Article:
This is a map of fecal viruses across the globe. Red shades indicate severe concentrations of the deadly rotavirus (based on data from approximately year 2010). Map is courtesy of Kiulia et al.
Humans aren't the only ones who like to cruise along the waterways, so do viruses. For the first time, a map of fecal viruses traveling our global waterways has been created using modeling methods to aid in assessing water quality worldwide.
"Many countries are at risk of serious public health hazards due to lack of basic sanitation," says Joan Rose, the Homer Nowlin Chair in water research at Michigan State University. "With this map, however, we can assess where viruses are being discharged from untreated sewage and address how disease is being spread. With that, we can design a treatment and vaccination program that can help prevent sewage-associated diseases."
The study, conducted by Rose and an international team of researchers, focused on rotavirus, a pathogen found in human sewage, which is suspected of causing more than 450,000 deaths globally each year. Rotavirus severity rates are highest among young children under two. Because the disease spreads quickly - and via water -- a deeper understanding of the transmission of rotavirus is key to combatting it.
The modeling approach used in the study was designed to better understand the global distribution of potential viruses in water sources. The model provided a grid that helped pinpoint "hotspots" where emission sources were greatest. According to Rose, those areas can now be selected for monitoring and control programs.
"The great advantage of a modeling approach is getting a better understanding of the situation in areas where no monitoring data exist, but where we do have model input available," she said.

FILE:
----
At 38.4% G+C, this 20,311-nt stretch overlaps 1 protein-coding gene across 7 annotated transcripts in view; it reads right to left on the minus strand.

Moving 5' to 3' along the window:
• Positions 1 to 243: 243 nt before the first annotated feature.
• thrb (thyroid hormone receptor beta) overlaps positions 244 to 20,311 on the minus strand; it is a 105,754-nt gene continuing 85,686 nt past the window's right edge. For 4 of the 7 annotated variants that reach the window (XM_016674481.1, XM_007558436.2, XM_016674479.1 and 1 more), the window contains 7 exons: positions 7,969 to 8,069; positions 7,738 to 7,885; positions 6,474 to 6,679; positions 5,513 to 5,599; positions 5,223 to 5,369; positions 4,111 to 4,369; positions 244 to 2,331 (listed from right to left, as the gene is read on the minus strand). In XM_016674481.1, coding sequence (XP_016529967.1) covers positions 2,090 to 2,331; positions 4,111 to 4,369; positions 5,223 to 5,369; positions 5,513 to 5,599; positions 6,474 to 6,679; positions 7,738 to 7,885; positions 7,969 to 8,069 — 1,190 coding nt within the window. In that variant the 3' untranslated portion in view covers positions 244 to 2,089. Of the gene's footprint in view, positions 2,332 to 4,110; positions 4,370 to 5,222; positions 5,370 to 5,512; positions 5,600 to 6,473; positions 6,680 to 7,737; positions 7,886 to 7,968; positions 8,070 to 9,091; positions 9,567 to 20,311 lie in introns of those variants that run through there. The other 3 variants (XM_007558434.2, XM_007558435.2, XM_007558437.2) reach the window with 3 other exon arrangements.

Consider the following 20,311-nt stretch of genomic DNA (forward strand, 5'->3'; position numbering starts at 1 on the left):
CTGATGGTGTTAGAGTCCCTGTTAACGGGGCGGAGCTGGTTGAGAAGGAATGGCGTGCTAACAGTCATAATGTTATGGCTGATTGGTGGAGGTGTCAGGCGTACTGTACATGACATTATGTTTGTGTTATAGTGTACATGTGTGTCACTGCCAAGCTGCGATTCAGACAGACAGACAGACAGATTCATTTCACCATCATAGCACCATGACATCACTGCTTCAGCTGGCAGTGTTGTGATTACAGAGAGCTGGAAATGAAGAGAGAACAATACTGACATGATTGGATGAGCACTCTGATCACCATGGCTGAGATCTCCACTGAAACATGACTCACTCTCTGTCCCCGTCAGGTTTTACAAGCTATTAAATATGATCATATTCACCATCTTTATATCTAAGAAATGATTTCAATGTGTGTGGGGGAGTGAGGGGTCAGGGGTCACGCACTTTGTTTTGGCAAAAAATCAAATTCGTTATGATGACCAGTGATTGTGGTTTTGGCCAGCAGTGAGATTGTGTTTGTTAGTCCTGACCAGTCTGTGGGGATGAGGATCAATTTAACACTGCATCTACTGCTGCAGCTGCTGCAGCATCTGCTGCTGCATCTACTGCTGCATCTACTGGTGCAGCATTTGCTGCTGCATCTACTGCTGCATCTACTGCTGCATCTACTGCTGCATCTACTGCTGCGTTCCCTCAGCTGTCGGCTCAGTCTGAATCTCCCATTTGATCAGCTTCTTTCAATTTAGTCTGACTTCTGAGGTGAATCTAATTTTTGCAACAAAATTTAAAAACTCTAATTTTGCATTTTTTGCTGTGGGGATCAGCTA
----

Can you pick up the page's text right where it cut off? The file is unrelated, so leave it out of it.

The study, published in the journal Pathogens, directly addresses the Sustainability Development Goals outlined by the United Nations. SDGs are being developed to extend public health goals that were not achieved by the original Millennium Development Goals set by the UN in 2000, including cutting the proportion of the global population without access to safe sanitation in half by 2015.
"Achieving the SDGs is important for reducing waterborne diseases," Rose says. "Rotavirus epitomizes the danger of these diseases and represents the ongoing effects that sewage contamination of water has on global public health."
The study is part of the Global Water Pathogens Project, an initiative led by Rose that aims to obtain a better understanding of pathogens in sewage and surface water.
The international team of researchers contributing to this work were Nicholas Kiulia and Maureen Obara, MSU fisheries and wildlife department; Nynke Hofstra and Lucie Vermeulen, Environmental Systems Analysis Group, Wageningen University, (Netherlands); and Gertjan Medema, KWR Watercycle Research Institute, (Netherlands).
Source: Michigan State University